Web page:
Currently Reading

New Study Says Millions More Homes Have Greater Flood Risk


New Study Says Millions More Homes Have Greater Flood Risk

June 30, 2020
Suburban homes with extreme street flooding
By michelmond

Recently released research shows nearly 6 million homes in the U.S. have a high risk of flooding that is not disclosed by federal flood maps. reports that research nonprofit First Street Foundation discovered 14.6 million properties fit into FEMA’s 1% annual flood risk areas, where federal maps only categorized 8.7 million properties. Although the numbers differ, FEMA says the nonprofit’s numbers complement theirs by depicting different types of risk. First Street Foundation’s maps are free to the public and show predictions for flood risk changes in the next 30 years.

Nearly six million properties across the U.S. have a substantial risk of flooding that isn’t disclosed by federal flood maps, according to a nonprofit research firm that released its own U.S. flood maps Monday.

The maps from nonprofit First Street Foundation highlight the widespread nature of flood risk. Flooding caused about $17 billion in property damage a year from 2010 to 2018, according to the Association of State Floodplain Managers.

Homeowners, developers and city planners have long used the Federal Emergency Management Agency’s flood maps, which outline flood zones. FEMA’s maps label which properties have at least a 1% annual risk of flooding, also called a 100-year flood zone.

Read More

Related Stories


Starter Home Inventory at Five-Decade Low

There were 418,000 new starter homes constructed in the late 1970s, but there were just 65,000 starter homes completed in 2020. Freddie Mac…


June Housing Starts Remain Strong, Permits Continue to Weaken

Housing production remained strong in June, says the National Association of Home Builders, but rising construction and material costs may be the…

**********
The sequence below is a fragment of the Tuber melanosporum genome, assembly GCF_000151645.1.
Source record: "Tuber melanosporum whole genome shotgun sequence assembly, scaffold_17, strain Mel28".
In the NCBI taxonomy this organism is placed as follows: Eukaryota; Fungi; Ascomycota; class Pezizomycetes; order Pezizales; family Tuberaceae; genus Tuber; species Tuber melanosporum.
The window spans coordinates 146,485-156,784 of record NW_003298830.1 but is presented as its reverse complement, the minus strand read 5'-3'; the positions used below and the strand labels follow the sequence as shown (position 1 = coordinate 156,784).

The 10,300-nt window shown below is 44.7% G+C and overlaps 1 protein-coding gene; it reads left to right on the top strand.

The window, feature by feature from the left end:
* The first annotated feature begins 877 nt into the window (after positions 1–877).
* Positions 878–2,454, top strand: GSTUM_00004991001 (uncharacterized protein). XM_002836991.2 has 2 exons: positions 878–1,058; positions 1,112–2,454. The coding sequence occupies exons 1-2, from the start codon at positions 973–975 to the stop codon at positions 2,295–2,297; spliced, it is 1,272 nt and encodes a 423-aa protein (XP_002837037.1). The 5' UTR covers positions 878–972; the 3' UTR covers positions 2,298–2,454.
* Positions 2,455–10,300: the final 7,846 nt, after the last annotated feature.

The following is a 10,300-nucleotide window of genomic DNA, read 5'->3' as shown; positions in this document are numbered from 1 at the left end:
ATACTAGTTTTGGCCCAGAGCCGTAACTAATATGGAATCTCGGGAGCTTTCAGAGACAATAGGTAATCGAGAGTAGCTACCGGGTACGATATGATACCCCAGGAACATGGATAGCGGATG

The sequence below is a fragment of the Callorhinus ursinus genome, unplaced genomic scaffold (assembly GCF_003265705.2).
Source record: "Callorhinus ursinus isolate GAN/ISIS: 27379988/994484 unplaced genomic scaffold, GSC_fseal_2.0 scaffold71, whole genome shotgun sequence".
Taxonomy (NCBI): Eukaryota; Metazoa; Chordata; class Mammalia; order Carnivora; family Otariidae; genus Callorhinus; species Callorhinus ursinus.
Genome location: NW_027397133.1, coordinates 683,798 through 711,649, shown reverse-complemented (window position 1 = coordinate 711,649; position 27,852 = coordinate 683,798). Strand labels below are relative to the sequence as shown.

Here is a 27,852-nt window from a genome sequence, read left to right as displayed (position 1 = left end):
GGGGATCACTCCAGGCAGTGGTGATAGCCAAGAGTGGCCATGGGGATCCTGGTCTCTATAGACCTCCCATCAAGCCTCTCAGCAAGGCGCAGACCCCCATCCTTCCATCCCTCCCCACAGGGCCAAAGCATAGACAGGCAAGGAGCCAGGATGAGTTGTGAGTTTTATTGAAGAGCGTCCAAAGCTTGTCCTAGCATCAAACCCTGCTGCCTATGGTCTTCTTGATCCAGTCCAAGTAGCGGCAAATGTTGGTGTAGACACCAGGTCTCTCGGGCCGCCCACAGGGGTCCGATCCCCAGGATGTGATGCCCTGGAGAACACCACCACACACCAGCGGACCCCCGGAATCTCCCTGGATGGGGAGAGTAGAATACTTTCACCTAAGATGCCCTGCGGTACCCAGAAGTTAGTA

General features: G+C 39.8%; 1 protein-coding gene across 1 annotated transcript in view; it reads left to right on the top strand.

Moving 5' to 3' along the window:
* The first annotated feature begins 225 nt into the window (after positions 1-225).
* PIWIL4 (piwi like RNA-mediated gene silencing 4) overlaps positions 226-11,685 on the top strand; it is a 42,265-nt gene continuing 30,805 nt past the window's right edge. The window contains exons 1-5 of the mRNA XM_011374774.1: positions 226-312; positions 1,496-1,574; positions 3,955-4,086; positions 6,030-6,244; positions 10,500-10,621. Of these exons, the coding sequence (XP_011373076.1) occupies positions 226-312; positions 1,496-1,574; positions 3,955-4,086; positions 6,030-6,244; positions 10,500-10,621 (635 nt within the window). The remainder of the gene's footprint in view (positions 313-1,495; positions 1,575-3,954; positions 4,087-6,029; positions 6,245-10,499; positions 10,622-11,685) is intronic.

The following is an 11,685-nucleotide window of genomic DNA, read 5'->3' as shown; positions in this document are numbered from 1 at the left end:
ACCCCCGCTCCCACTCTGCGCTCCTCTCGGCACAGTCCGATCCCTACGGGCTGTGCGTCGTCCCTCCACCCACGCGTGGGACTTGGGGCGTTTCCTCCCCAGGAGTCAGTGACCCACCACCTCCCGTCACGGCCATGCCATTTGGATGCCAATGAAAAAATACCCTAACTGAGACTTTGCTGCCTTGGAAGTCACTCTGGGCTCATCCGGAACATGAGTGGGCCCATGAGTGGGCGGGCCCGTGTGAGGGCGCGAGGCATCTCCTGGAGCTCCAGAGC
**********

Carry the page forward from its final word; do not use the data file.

What Does a Drop in Building Permits Mean for Future Construction?

Data released this week from the U.S. Census Bureau point toward a slowdown for new-home construction. CNBC reports that single family housing…


More in Category

Never before have home builders had to navigate a market where houses are pre-selling fast while the cost of so many resources is rising and so many supplies are constrained at the same time


Create an account

By creating an account, you agree to Pro Builder's terms of service and privacy policy.

Daily Feed Newsletter

Get Pro Builder in your inbox

Each day, Pro Builder's editors assemble the latest breaking industry news, hottest trends, and most relevant research, delivered to your inbox.

Save the stories you care about

Lorem ipsum dolor sit amet lorem ipsum dolor sit amet lorem ipsum dolor sit amet.

The bookmark icon allows you to save any story to your account to read it later
Tap it once to save, and tap it again to unsave

It looks like you’re using an ad-blocker!

Pro Builder is an advertisting supported site and we noticed you have ad-blocking enabled in your browser. There are two ways you can keep reading:

Disable your ad-blocker
Disable now
Subscribe to Pro Builder
Already a member? Sign in
Become a Member

Subscribe to Pro Builder for unlimited access

Lorem ipsum dolor sit amet, consectetur adipisicing elit, sed do eiusmod tempor incididunt ut labore et dolore magna aliqua.